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Sustain Local 2016 Graphic Recordings “Better than Twitter”

Posted in: School of Communication and Media News

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Say you walked into a common meeting or conference and a man with a sheet of paper half the size of your car began to uncommonly draw a picture of your conversation, you would be witnessing graphic recording at work.

For the over 165 attendees of the Sustain Local 2016 event to discuss how local news and media outlets can reach sustainability in today’s ever-changing and competitive media industry, this experience was met with both engagement and intrigue as they snapped pictures for their Twitter feed.  One attendee, Mellissa Hall, proclaimed the effectiveness of the recordings in place of Twitter.

“At #SustainLocal conference, notes drawn live on huge sheets of butcher paper during opening keynote. Way better than live tweeting,” tweeted Hall.

On October 6 and 7, the third annual Sustain Local conference featured keynote speakers, panels, and workshops to illuminate potential business models, events, and other strategies that could lead to inventive sustainment approaches for local media beyond that of fluctuating advertising dollars.  Dr. Philip Bakelaar, adjunct faculty at Montclair State and board member of the International Forum of Visual Practitioners (the professional association for graphic recorders and graphic facilitators), was enlisted by the conference’s hosting organization, the Center for Cooperative Media of Montclair State University’s School of Communication and Media, to bring these pivotal conversations to life.  Center Director Stefanie Murray also observed the contrast between graphic recording and social media.

“Graphic recording works in much the same way that social media does, in how social channels provide a second-screen experience where attendees can watch what other attendees are saying about the program and possibly pick up on things they missed, or see things from different points of view,” pointed Murray.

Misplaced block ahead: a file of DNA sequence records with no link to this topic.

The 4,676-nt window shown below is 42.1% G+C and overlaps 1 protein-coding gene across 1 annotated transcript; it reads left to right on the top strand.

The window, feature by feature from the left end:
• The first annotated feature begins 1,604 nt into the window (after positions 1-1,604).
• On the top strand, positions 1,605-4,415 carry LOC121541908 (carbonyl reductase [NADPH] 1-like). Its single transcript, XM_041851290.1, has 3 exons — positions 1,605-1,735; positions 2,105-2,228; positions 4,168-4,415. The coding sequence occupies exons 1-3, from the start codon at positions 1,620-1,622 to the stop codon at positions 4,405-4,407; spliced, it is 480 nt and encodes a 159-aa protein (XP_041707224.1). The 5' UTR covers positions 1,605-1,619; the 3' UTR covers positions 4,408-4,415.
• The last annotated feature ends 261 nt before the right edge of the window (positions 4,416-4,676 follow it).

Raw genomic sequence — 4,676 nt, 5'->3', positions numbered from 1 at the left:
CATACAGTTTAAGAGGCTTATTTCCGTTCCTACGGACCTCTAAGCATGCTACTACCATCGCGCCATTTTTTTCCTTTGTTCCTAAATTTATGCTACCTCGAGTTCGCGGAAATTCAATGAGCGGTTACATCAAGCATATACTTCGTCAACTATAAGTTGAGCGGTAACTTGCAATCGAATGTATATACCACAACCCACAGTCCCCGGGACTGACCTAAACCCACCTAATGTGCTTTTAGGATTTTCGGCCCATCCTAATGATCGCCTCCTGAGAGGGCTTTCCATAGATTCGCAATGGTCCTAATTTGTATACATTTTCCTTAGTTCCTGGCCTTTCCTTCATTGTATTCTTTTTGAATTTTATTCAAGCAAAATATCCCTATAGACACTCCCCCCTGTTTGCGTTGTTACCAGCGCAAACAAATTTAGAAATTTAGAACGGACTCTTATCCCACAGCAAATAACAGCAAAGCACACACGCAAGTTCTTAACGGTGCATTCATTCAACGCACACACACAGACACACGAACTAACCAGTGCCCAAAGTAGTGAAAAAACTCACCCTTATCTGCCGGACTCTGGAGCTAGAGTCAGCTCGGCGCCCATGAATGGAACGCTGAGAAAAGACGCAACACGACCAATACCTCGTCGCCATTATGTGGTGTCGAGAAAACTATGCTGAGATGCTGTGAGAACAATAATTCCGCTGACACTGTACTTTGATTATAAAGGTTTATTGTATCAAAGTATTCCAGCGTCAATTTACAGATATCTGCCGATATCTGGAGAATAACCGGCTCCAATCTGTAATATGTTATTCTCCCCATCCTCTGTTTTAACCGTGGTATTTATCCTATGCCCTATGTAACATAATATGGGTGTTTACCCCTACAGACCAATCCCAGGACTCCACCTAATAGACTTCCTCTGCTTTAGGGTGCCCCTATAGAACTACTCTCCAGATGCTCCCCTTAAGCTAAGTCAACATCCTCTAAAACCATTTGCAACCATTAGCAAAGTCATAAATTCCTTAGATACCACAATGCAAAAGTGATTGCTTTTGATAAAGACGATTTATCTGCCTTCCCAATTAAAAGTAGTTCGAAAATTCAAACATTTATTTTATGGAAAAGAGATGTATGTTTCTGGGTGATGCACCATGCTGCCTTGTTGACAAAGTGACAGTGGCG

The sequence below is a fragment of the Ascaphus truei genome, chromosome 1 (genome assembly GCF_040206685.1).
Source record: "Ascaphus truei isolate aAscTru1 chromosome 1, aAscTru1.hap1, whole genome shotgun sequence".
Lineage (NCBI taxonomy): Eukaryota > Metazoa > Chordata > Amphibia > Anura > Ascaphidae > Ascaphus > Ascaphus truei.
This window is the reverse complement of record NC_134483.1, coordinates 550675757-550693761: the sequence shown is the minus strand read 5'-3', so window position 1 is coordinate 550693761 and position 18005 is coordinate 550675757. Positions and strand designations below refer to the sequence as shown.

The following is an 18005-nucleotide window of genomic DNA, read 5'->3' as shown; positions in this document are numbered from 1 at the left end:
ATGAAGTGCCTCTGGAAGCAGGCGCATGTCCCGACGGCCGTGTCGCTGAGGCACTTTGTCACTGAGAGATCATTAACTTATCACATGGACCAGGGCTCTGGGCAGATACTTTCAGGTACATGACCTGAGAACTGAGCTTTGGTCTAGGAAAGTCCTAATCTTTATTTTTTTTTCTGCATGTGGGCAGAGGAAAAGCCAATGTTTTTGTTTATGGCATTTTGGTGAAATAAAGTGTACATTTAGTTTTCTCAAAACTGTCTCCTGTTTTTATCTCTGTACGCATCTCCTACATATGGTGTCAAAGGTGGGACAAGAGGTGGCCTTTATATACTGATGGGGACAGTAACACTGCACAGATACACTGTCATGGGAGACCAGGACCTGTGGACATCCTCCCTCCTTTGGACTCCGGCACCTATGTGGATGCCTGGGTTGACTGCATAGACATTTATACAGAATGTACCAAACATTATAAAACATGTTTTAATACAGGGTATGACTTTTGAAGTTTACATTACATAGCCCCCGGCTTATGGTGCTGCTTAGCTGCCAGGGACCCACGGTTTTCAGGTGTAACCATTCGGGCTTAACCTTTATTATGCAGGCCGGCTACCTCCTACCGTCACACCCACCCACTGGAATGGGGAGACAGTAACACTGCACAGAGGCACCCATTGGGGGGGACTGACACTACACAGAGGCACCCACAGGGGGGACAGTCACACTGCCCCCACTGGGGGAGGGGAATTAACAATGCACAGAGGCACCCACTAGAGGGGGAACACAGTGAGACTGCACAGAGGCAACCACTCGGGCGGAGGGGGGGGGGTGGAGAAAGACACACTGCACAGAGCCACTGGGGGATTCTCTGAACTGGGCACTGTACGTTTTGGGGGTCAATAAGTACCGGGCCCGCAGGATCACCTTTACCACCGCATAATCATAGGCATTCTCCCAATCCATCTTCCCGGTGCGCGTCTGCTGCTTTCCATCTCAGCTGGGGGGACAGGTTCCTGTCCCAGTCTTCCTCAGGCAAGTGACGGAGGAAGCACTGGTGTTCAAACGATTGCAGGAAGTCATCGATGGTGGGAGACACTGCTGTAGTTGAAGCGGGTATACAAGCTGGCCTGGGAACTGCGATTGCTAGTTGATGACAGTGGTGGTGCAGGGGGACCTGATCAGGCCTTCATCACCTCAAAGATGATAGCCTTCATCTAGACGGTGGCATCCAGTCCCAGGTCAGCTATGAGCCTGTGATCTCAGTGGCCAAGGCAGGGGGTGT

Dr. Bakelaar is known for providing graphic services for strategic planning meetings in addition to conferences such as the recent Institute for Public Relations’ Measurement Summit in Durham, NH.  With this technique he utilizes visual means to highlight recurring themes, helping the process of information recall and summarization, and adding to the conversation as participants watch discourse become imagery, and the abstract turn concrete.  It is for this reason that Dr. Bakelaar has performed visual recording for multiple of the Center for Cooperative Media’s hosted events.  At Sustain Local, Dr. Bakelaar was met with consistent feedback confirming the usefulness of his work.

“People would come up after the presentation and take pictures of the visual, and then they would say how it helped them to remember the key points,” said Dr. Bakelaar.

In response to the success of the graphic recording at the event, Director Murray noted the theatric nature of the recordings.

“Graphic recording adds visual interest to an event; it’s just plain fun to watch Phil work,” said Murray. “In that way, it’s also entertainment.

Together, the informative and entertainment value graphic recording delivers seems to rival Twitter and typical social media during in-person happenings. It’s no wonder the School Communication and Media is offering students the opportunity to learn this desired skill from Dr. Bakelaar in an upcoming eight-week class during the summer 2017 term.  The class will truly be one to watch.